In January, I had the delight of watching a group of 20 farm employees and managers racing against the clock to change race car tires in Bob Parker’s “Pit Crew Challenge.” Parker uses a race car driven onto a “taped-off” pit on the floor of a shop to help workers understand what it takes to build a healthy workplace culture.
The two former race car drivers who lead the challenge smile as they see people forgetting to count out loud as they tighten the wheel nuts. The ego and adrenaline kick in and people drop the tire jack or trip on air gun hoses when they forget to recall the instructions and don’t listen to other team members' directions.
Listening well is an intentional skill. I often get complaints from people that their voice is not being heard and communication is poor.
Are you willing to get better at listening?
Do you speak directly and loudly enough to ensure you are heard? One tip is to have the receiver of your message respond by paraphrasing your message back to you.
Do you see the whites of the eyeballs of the other person as you are talking? Eye contact is not a skill everyone uses. It is very helpful to look at eyes – “eyes are the window to the soul.” You can pick up many cues by looking people in the eye.
Parker speaks about having the right context. Don’t make assumptions. Double-check what you are hearing and put it in your own words. “Did you mean to say...” “Tell me in a different way; I still don’t understand what you want me to do.” Keep asking and listening until you have clarity of expectations.
Empathy is a respectful understanding of what others are experiencing. Are you empathetic, or could you not care less?
Put the cell phone in your pocket. Talking with someone and texting at the same time is not helpful. Focus on delivering a clear message. Multitasking splits your brain in two different directions and will not save you time. Focus on one thing and then execute.
It is assumed many farmers are suffering hearing loss as they don’t wear ear protection on noisy machines and are too stubborn to have hearing aids. If you are hard of hearing, let the listener know. Let them be able to help you hear the conversation better. My dad was deaf in his left ear, and we always knew we needed to be on his right side to have better communication results.
Dr. Marshall Rosenberg’s book Nonviolent Communication: A Language of Life has great insights on how to receive with empathy, which is his code for good listening. Rosenberg says, “Empathy occurs only when we have successfully shed all preconceived ideas and judgments about them.” I challenge you to spread your hand wide open across your face right now. This is symbolic of a conflict filter you are holding toward another farm team member. Those preconceived notions of anger, mistrust, disgust or other conflict keep you from really hearing what the other person is thinking, feeling, needing or wanting.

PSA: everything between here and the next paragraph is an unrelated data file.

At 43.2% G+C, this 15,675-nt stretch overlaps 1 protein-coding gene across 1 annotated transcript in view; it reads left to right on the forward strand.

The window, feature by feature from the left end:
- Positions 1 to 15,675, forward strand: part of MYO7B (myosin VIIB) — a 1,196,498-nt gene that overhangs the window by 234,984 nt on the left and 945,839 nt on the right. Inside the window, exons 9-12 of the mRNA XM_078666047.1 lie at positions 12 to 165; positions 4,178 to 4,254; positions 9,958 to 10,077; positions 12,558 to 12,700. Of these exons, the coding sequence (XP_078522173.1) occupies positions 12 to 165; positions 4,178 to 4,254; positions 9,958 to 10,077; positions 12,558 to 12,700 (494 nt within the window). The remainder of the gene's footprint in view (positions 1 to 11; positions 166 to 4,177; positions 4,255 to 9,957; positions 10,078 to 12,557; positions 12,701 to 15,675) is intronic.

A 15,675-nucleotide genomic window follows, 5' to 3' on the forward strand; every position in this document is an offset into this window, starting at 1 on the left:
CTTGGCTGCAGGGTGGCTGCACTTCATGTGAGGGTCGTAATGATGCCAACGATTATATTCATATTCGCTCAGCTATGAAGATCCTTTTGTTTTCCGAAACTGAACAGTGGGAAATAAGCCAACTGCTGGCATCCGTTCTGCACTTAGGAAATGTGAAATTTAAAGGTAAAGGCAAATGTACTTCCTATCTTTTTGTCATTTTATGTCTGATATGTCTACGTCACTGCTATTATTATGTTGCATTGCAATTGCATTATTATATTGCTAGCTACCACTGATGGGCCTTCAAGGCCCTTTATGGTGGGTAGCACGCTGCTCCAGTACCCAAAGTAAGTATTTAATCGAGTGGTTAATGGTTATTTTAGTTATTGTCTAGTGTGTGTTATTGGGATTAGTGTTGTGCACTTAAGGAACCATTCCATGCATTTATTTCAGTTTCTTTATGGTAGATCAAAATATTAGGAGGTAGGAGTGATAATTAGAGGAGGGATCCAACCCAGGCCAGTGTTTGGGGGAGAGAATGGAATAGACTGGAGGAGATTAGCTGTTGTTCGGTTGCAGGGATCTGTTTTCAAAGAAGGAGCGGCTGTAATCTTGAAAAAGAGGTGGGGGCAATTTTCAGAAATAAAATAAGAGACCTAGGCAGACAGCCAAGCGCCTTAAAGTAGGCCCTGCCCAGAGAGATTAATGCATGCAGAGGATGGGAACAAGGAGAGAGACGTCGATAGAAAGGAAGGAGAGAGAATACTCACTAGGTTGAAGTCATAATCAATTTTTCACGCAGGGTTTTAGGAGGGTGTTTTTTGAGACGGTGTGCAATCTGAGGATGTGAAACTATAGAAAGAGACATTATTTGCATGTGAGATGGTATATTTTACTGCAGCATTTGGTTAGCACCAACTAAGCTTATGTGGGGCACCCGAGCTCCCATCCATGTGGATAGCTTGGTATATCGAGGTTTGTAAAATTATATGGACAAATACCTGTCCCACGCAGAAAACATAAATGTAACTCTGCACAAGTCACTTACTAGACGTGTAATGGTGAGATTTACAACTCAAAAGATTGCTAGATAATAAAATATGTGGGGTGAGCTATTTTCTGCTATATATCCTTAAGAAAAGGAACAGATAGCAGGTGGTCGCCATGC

Rosenberg says, “No matter what others say, we only hear what they are observing, feeling, needing and requesting.”
Try this week to listen with empathy and ask the other person, "What is it you are needing at this moment?" Just practicing one new piece of language can make a huge difference.
I recall the young farmer/carpenter who told me he was going to make a plaque for his kitchen that read, “Love does not read minds.” We make assumptions about others. Listening to what people are needing rather than what they are thinking is powerful.
Check out the messages you are receiving. Reflecting a message back to the other party gives them time to reflect on what they have said and a chance to delve deeper. You might use words like, “Are you reacting to what happened in the shop today?” “Are you feeling hurt because you would have liked more appreciation than you got for keeping the books up to date?” “Are you wanting me to tell you my reasons for saying what I did?”
Rosenberg recommends to first express our own feelings and needs before asking for information. I also find better listening occurs when you check in first to ask the person if they are in the middle of something and if this is a good time to talk.
There is a saying: Be kind to everyone you meet; you have no idea what battles they are facing.
Rosenberg suggests a speaker has received adequate empathy when we sense a release of tension, or the flow of words comes to a halt. A useful phrase to ask is, “Is there more you wanted to say, or is there anything else?”
Once you allow others to fully express themselves, then you can start working on creating solutions.
In 2022, my word for the year was “listen.” I hope a few of the phrases in this article will help you connect at a deeper level with your family. When communication goes well, express your appreciation. We can all work to fill the emotional bank accounts of our families with better listening.